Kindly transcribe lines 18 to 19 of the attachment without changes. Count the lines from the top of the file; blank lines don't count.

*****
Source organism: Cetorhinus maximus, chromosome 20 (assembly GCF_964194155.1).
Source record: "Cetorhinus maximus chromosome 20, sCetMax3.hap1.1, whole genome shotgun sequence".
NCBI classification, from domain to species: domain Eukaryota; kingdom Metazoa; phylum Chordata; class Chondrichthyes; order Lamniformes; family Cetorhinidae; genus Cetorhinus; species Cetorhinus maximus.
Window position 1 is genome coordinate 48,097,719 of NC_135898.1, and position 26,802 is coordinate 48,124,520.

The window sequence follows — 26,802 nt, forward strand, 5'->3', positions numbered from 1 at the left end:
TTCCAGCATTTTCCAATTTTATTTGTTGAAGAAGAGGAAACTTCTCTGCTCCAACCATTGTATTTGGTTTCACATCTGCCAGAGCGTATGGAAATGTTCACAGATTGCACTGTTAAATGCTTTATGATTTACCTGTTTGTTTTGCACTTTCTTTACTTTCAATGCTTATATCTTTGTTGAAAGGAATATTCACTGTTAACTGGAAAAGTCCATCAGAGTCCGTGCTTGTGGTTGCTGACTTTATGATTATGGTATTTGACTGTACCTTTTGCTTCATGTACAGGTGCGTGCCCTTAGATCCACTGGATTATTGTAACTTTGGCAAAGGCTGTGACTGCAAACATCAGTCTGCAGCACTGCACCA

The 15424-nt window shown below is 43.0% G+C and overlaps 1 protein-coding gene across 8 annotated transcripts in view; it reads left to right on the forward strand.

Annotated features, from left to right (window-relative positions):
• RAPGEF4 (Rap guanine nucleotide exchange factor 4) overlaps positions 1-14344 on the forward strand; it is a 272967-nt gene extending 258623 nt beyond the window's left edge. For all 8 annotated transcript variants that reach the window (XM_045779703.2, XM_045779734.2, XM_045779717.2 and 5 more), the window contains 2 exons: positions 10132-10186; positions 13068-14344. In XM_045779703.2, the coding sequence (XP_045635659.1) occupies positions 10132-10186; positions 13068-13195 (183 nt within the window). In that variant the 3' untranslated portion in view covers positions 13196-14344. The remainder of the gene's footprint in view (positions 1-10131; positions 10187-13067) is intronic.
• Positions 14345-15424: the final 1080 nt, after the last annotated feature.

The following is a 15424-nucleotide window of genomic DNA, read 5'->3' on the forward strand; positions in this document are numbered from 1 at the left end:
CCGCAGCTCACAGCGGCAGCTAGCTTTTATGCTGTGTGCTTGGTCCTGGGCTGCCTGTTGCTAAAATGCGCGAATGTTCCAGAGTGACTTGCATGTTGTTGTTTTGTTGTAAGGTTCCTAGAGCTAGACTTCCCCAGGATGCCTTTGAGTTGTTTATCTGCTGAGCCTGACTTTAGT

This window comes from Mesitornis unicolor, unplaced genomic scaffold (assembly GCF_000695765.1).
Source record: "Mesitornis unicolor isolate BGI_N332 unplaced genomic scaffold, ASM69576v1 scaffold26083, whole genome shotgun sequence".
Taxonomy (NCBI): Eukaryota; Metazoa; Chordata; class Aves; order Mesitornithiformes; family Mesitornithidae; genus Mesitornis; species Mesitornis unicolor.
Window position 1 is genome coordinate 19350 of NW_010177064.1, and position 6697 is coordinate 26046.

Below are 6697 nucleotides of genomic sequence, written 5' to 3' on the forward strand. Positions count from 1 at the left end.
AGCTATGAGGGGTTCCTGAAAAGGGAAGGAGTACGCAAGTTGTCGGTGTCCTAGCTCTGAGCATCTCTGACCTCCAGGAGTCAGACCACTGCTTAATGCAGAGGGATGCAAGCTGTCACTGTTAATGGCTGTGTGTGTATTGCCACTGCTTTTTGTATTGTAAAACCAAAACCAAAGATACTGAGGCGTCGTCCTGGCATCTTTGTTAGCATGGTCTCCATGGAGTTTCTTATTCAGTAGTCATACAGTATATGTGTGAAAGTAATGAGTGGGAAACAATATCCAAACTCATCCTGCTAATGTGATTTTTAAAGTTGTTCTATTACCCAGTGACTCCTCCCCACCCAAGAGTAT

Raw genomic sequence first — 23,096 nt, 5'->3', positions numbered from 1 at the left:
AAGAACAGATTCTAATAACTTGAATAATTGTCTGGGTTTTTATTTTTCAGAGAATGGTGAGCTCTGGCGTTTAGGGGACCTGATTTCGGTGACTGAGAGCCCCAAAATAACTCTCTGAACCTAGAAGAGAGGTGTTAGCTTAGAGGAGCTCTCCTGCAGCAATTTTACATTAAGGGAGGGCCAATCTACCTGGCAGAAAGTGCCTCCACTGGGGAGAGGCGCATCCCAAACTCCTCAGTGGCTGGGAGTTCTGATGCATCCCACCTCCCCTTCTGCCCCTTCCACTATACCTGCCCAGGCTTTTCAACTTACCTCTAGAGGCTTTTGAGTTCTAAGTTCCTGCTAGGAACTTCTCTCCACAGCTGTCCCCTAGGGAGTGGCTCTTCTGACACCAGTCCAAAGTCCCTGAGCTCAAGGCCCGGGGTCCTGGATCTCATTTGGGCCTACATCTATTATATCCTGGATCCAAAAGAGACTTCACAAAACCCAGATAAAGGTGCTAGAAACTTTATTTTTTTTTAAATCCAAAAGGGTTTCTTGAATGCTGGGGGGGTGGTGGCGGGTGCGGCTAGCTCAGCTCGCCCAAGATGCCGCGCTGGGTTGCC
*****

AGCTATGAGGGGTTCCTGAAAAGGGAAGGAGTACGCAAGTTGTCGGTGTCCTAGCTCTGAGCATCTCTGACCTCCAGGAGTCAGACCACTGCTTAATGCAGAGGGATGCAAGCTGTCACTGTTAATGGCTGTGTGTGTATTGCCACTGCTTTTTGTATTGTAAAACCAAAACCAAAGATACTGAGGCGTCGTCCTGGCATCTTTGTTAGCATGGTCTCCATGGAGTTTCTTATTCAGTAGTCATACAGTATATGTGTGAAAGTAATGAGTGGGAAACAATATCCAAACTCATCCTGCTAATGTGATTTTTAAAGTTGTTCTATTACCCAGTGACTCCTCCCCACCCAAGAGTAT

Raw genomic sequence first — 23,096 nt, 5'->3', positions numbered from 1 at the left: